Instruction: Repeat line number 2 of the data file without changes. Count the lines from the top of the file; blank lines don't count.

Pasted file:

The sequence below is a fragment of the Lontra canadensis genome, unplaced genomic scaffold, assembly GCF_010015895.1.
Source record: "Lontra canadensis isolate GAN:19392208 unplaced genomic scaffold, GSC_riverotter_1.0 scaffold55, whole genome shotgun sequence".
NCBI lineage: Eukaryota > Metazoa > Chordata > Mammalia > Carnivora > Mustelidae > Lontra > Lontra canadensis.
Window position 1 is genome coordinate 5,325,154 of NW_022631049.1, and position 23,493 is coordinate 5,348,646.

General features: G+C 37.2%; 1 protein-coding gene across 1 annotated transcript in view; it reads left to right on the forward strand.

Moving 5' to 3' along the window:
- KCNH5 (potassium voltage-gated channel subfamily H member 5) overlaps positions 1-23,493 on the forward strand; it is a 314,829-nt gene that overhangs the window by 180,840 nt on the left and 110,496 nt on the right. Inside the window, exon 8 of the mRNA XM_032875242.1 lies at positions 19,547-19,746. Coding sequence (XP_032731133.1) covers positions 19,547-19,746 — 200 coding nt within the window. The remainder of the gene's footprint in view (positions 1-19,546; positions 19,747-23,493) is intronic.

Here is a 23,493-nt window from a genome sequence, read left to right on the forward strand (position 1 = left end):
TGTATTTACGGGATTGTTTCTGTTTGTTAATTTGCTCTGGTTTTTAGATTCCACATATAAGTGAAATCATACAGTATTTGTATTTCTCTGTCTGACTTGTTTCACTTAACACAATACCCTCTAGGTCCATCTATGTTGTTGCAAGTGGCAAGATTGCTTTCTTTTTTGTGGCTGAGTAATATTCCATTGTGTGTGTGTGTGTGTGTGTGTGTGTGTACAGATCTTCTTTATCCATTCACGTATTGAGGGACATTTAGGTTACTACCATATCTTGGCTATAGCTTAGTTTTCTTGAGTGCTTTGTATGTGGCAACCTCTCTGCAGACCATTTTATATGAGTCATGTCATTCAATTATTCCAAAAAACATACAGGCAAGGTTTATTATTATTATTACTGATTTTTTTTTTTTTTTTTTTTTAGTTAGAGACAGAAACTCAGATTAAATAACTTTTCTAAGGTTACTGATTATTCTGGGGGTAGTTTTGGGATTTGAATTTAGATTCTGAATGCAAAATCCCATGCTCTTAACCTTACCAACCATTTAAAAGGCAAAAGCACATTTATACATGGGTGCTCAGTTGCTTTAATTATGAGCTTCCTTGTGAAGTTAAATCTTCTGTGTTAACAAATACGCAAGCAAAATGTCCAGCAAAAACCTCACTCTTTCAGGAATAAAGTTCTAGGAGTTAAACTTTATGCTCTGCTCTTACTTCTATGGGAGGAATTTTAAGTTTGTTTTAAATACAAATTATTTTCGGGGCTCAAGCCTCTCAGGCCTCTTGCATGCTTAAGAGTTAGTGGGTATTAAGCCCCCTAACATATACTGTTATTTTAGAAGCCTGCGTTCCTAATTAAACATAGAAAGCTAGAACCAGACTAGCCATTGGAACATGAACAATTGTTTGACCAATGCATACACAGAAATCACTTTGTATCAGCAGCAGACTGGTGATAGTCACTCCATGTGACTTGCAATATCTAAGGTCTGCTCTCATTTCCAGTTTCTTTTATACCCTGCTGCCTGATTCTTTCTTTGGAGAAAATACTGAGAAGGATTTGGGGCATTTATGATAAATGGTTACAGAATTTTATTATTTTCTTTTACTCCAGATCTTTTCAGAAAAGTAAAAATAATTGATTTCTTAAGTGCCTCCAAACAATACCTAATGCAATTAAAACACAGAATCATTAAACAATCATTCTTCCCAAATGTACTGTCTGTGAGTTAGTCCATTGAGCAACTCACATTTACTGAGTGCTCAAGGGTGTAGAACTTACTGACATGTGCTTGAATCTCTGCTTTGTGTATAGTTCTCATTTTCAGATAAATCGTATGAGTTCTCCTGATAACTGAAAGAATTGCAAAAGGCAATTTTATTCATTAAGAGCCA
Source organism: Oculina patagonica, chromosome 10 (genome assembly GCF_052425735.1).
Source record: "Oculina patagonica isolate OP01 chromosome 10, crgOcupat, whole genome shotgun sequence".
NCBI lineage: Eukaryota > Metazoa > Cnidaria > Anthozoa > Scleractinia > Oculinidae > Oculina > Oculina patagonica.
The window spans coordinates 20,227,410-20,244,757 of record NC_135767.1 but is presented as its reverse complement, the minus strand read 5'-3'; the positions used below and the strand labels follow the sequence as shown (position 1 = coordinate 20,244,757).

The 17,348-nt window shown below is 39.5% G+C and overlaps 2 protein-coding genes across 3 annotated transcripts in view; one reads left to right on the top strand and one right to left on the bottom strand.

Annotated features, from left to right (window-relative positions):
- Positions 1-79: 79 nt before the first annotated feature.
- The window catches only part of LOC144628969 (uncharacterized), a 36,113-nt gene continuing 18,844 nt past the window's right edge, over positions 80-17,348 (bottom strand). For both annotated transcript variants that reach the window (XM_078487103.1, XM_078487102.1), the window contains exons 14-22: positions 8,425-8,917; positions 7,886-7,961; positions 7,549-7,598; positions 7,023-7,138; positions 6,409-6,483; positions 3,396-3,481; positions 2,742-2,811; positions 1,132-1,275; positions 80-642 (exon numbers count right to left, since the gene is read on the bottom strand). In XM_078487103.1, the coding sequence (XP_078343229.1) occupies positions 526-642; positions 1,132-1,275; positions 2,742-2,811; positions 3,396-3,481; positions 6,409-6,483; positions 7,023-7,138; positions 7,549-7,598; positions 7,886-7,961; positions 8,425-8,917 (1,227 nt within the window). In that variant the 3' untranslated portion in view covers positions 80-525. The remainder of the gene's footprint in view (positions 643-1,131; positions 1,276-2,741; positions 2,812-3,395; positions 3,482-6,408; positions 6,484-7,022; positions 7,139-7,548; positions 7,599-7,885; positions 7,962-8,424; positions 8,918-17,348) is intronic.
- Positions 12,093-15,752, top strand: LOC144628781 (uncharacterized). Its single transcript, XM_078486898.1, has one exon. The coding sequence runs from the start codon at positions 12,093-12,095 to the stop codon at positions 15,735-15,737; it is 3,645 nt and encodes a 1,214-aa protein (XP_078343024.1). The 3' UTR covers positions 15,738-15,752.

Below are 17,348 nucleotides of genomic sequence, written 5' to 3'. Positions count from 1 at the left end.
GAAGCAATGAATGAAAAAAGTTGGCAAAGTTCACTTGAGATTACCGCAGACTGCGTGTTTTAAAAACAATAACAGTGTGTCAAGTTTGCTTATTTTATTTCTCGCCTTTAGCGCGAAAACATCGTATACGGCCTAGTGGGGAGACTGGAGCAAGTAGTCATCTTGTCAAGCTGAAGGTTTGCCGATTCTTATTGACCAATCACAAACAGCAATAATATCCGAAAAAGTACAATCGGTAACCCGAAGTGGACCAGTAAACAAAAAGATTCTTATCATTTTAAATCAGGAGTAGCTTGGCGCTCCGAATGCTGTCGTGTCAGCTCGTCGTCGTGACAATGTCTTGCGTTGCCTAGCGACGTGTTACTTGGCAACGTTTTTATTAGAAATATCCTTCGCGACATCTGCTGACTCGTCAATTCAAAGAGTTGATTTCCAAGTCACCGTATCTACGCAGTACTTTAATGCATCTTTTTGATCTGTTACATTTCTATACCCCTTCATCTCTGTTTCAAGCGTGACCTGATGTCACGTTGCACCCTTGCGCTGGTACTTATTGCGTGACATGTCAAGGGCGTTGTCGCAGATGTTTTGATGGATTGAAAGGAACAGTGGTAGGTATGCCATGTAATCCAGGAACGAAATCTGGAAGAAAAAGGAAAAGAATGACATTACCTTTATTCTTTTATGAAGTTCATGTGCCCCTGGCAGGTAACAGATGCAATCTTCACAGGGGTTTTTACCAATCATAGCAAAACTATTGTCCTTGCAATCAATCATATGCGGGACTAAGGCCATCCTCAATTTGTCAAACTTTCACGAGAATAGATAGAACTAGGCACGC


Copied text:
Source record: "Lontra canadensis isolate GAN:19392208 unplaced genomic scaffold, GSC_riverotter_1.0 scaffold55, whole genome shotgun sequence".